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AICE researchers Roza G. Kamiloglu and Disa A. Sauter published an article on vocal production and perception in Oxford Research Encyclopedia of Psychology.

Roza G. Kamiloglu and Disa A. Sauter published an encyclopedia article on vocal communication involving two main processes: production/encoding and perception/decoding. The article includes mechanisims of vocal production, vocal communication between producer and receiver, and effects of disorders on vocal production and perception.

The summary of the article is as follows:

"The voice is a prime channel of communication in humans and other animals. Voices convey many kinds of information, including physical characteristics like body size and sex, as well as providing cues to the vocalizing individual’s identity and emotional state. Vocalizations are produced by dynamic modifications of the physiological vocal production system. The source-filter theory explains how vocalizations are produced in two stages: (a) the production of a sound source in the larynx, and (b) the filtering of that sound by the vocal tract. This two-stage process largely applies to all primate vocalizations. However, there are some differences between the vocal production apparatus of humans as compared to nonhuman primates, such as the lower position of the larynx and lack of air sacs in humans. Thanks to our flexible vocal apparatus, humans can produce a range of different types of vocalizations, including spoken language, nonverbal vocalizations, whispering, and singing.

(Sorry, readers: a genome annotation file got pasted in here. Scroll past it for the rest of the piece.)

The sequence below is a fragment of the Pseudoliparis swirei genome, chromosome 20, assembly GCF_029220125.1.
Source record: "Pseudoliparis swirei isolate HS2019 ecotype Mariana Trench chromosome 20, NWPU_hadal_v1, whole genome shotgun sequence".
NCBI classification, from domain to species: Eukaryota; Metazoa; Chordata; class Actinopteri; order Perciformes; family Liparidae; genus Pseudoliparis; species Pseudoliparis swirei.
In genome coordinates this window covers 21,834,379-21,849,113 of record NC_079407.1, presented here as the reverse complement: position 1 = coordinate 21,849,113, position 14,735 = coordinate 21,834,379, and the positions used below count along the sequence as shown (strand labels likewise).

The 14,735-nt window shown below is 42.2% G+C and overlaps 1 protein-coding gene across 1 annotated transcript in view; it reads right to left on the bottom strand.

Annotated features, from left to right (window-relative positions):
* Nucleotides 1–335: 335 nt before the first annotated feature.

A comprehensive understanding of vocal communication takes both production and perception of vocalizations into account. Internal processes are expressed in the form of specific acoustic patterns in the producer’s voice. In order to communicate information in vocalizations, those acoustic patterns must be acoustically registered by listeners via auditory perception mechanisms. Both production and perception of vocalizations are affected by psychobiological mechanisms as well as sociocultural factors. Furthermore, vocal production and perception can be impaired by a range of different disorders. Vocal production and hearing disorders, as well as mental disorders including autism spectrum disorder, depression, and schizophrenia, affect vocal communication."